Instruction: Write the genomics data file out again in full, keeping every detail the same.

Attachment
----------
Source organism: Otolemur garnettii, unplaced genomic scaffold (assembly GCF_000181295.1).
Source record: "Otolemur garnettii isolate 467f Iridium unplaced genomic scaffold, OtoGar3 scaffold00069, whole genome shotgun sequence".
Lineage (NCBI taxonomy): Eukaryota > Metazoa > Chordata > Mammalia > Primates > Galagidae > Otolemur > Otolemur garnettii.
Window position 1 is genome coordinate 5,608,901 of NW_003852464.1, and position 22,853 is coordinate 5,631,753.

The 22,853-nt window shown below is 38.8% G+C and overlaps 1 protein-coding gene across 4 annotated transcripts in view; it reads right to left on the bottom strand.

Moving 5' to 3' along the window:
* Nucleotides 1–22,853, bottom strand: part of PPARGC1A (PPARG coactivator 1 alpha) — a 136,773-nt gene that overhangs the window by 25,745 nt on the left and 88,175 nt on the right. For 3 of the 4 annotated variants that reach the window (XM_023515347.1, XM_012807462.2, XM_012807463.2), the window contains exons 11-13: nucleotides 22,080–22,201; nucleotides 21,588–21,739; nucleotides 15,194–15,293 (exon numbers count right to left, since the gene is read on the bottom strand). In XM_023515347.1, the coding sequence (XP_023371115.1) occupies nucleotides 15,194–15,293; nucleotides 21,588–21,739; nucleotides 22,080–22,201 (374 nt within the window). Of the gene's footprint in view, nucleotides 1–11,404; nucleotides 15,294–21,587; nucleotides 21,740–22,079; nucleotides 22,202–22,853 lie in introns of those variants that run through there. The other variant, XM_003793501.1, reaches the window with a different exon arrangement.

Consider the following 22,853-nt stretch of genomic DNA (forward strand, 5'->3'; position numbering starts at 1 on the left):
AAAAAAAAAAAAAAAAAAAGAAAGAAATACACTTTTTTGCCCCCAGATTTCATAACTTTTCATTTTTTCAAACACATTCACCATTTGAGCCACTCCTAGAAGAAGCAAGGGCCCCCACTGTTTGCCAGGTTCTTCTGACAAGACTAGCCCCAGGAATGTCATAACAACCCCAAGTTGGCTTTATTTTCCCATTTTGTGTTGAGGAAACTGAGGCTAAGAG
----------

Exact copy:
Source organism: Otolemur garnettii, unplaced genomic scaffold (assembly GCF_000181295.1).
Source record: "Otolemur garnettii isolate 467f Iridium unplaced genomic scaffold, OtoGar3 scaffold00069, whole genome shotgun sequence".
Lineage (NCBI taxonomy): Eukaryota > Metazoa > Chordata > Mammalia > Primates > Galagidae > Otolemur > Otolemur garnettii.
Window position 1 is genome coordinate 5,608,901 of NW_003852464.1, and position 22,853 is coordinate 5,631,753.

The 22,853-nt window shown below is 38.8% G+C and overlaps 1 protein-coding gene across 4 annotated transcripts in view; it reads right to left on the bottom strand.

Moving 5' to 3' along the window:
* Nucleotides 1–22,853, bottom strand: part of PPARGC1A (PPARG coactivator 1 alpha) — a 136,773-nt gene that overhangs the window by 25,745 nt on the left and 88,175 nt on the right. For 3 of the 4 annotated variants that reach the window (XM_023515347.1, XM_012807462.2, XM_012807463.2), the window contains exons 11-13: nucleotides 22,080–22,201; nucleotides 21,588–21,739; nucleotides 15,194–15,293 (exon numbers count right to left, since the gene is read on the bottom strand). In XM_023515347.1, the coding sequence (XP_023371115.1) occupies nucleotides 15,194–15,293; nucleotides 21,588–21,739; nucleotides 22,080–22,201 (374 nt within the window). Of the gene's footprint in view, nucleotides 1–11,404; nucleotides 15,294–21,587; nucleotides 21,740–22,079; nucleotides 22,202–22,853 lie in introns of those variants that run through there. The other variant, XM_003793501.1, reaches the window with a different exon arrangement.

Consider the following 22,853-nt stretch of genomic DNA (forward strand, 5'->3'; position numbering starts at 1 on the left):
AAAAAAAAAAAAAAAAAAAGAAAGAAATACACTTTTTTGCCCCCAGATTTCATAACTTTTCATTTTTTCAAACACATTCACCATTTGAGCCACTCCTAGAAGAAGCAAGGGCCCCCACTGTTTGCCAGGTTCTTCTGACAAGACTAGCCCCAGGAATGTCATAACAACCCCAAGTTGGCTTTATTTTCCCATTTTGTGTTGAGGAAACTGAGGCTAAGAG